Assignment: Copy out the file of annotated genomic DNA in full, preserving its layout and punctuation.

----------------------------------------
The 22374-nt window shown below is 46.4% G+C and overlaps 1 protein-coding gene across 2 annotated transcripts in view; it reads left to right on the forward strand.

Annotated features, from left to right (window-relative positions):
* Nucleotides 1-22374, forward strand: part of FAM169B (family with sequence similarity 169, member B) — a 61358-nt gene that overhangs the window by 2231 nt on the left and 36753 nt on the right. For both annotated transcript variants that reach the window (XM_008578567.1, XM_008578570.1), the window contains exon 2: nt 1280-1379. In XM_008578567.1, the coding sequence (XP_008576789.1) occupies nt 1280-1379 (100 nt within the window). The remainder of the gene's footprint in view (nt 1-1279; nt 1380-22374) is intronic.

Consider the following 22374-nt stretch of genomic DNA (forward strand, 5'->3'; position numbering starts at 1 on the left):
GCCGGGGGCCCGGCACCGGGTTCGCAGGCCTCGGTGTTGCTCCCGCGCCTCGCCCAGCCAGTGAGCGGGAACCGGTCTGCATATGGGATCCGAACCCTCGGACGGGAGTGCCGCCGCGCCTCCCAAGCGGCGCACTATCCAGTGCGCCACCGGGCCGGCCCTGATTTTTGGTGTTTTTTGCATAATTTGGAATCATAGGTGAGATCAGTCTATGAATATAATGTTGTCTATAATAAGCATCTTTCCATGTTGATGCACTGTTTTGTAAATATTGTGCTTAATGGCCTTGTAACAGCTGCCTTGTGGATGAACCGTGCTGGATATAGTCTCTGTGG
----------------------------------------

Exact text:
The 22374-nt window shown below is 46.4% G+C and overlaps 1 protein-coding gene across 2 annotated transcripts in view; it reads left to right on the forward strand.

Annotated features, from left to right (window-relative positions):
* Nucleotides 1-22374, forward strand: part of FAM169B (family with sequence similarity 169, member B) — a 61358-nt gene that overhangs the window by 2231 nt on the left and 36753 nt on the right. For both annotated transcript variants that reach the window (XM_008578567.1, XM_008578570.1), the window contains exon 2: nt 1280-1379. In XM_008578567.1, the coding sequence (XP_008576789.1) occupies nt 1280-1379 (100 nt within the window). The remainder of the gene's footprint in view (nt 1-1279; nt 1380-22374) is intronic.

Consider the following 22374-nt stretch of genomic DNA (forward strand, 5'->3'; position numbering starts at 1 on the left):
GCCGGGGGCCCGGCACCGGGTTCGCAGGCCTCGGTGTTGCTCCCGCGCCTCGCCCAGCCAGTGAGCGGGAACCGGTCTGCATATGGGATCCGAACCCTCGGACGGGAGTGCCGCCGCGCCTCCCAAGCGGCGCACTATCCAGTGCGCCACCGGGCCGGCCCTGATTTTTGGTGTTTTTTGCATAATTTGGAATCATAGGTGAGATCAGTCTATGAATATAATGTTGTCTATAATAAGCATCTTTCCATGTTGATGCACTGTTTTGTAAATATTGTGCTTAATGGCCTTGTAACAGCTGCCTTGTGGATGAACCGTGCTGGATATAGTCTCTGTGG